Definition of starch in English:

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Pronunciation: /stärCH/


1An odorless tasteless white substance occurring widely in plant tissue and obtained chiefly from cereals and potatoes. It is a polysaccharide that functions as a carbohydrate store and is an important constituent of the human diet.
Example sentences
  • The most important polysaccharides are starch, cellulose and glycogen.
  • Starchy materials which contain more complex carbohydrates, including starch and insulin, require several steps before fermentation.
  • The contents of protein, sugar, starch and lysine in maize plant are critical to maize quality.
1.1Food containing starch.
Example sentences
  • Vegetarians base their diet on four main food groups: starch, legumes, fruits and vegetables.
  • Insulin is a hormone needed to convert sugar, starch and other foods into energy needed for daily life.
  • If protein foods are eaten with starch, six or more hours are needed depending on the type of protein.
2Powder or spray made from starch and used before ironing to stiffen fabric or clothing.
Example sentences
  • A press cloth also prevents the build-up of fabric finishes and spray starch on the iron soleplate.
  • A good sewing tip from Sharon is to use spray starch on the fabric.
  • You'll need a good iron, a hard surface to iron on (preferably an ironing board), and some spray starch.
3Stiffness of manner or character: the starch in her voice
More example sentences
  • The British reviews were cold and formal... The great Romantic critics had not appeared, to take the starch out of their pompous manners.


[with object]
1Stiffen (fabric or clothing) with starch: (as adjective starched) his immaculately starched shirt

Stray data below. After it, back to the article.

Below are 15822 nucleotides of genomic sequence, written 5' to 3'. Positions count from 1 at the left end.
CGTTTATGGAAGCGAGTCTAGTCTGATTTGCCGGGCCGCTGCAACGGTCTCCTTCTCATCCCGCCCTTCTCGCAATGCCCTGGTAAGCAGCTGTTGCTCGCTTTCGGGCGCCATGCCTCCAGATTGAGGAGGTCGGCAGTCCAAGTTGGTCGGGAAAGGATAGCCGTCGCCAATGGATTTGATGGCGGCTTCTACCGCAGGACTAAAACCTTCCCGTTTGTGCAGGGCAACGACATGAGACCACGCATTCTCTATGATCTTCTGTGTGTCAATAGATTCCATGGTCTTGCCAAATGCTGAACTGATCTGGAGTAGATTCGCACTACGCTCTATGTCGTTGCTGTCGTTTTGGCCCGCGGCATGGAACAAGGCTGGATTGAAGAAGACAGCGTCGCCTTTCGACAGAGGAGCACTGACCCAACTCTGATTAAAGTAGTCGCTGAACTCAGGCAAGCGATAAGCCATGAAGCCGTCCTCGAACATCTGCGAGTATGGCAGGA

More example sentences
  • The waiters have new uniforms: pinstripe trousers, tail coats, starched shirts with black ties.
  • The war days, the old meeting places and the hours spent starching shirts are all recalled in the special publication.
  • Surely Langlands & Bell could not survive this far from a place that starches shirts?
2North American informal (Of a boxer) defeat (an opponent) by a knockout: Domenge starched Geddami in the first
More example sentences
  • Wlad Klitschko was a last minute replacement and Tye starched him in round 1.


take the starch out of someone

US Deflate or humiliate someone.
Example sentences
  • If they can make the Bulls pay for crowding Wade and fronting Shaq, it will take the starch out of Chicago's defense and force it to back off.
  • It netted 22 yards and seemed to take the starch out of Tennessee's blitzing defense.
  • I didn't want him to go so fast as to take the starch out of him.



Pronunciation: /ˈstärCHər/
Example sentences
  • The table starchers and the machine starchers held a meeting and discussed the situation.
  • Washers worked with boiling water, while starchers had to contend with caustic starches and potentially dangerous detergents, and ironers handled hot, heavy irons.
  • Laundry Machine Operators operate washers, starchers, extractors, tumblers, sterilizers and dryers in a campus laundry; and perform other related duties as required.


Old English (recorded only in the past participle sterced 'stiffened'), of Germanic origin; related to Dutch sterken, German stärken 'strengthen', also to stark.

  • naked from Old English:

    The Old English word naked comes from the same ultimate root as nude (Late Middle English), Latin nudus. The sense of ‘blatant, clear, unashamed’, as in naked ambition, dates from the 13th century. The naked truth, meaning ‘the plain truth, without concealment or embellishment’, dates back to the 14th century. It may originally have developed as a translation of the Latin phrase nudaque veritas in the Odes of the Roman writer Horace, or have come from fables personifying Truth as a naked woman, in contrast to Falsehood, who is elaborately dressed. Stark naked is an alteration of start naked, which probably meant ‘naked even to the tail’, as a start was an animal's tail—as in the red-rumped bird the redstart (late 16th century). First recorded as early as 1530, stark naked developed into starkers in the 1920s. The change was made the easier because stark, which had meant ‘hard, stiff’ in Old English had come to mean ‘absolutely, utterly’ in late Middle English, as in stark staring mad. Words related to stark include the starch (Old English) used for stiffening clothes and probably the stork (Old English) from the bird's stiff posture.

Words that rhyme with starch

arch, larch, march, parch

For editors and proofreaders

Syllabification: starch

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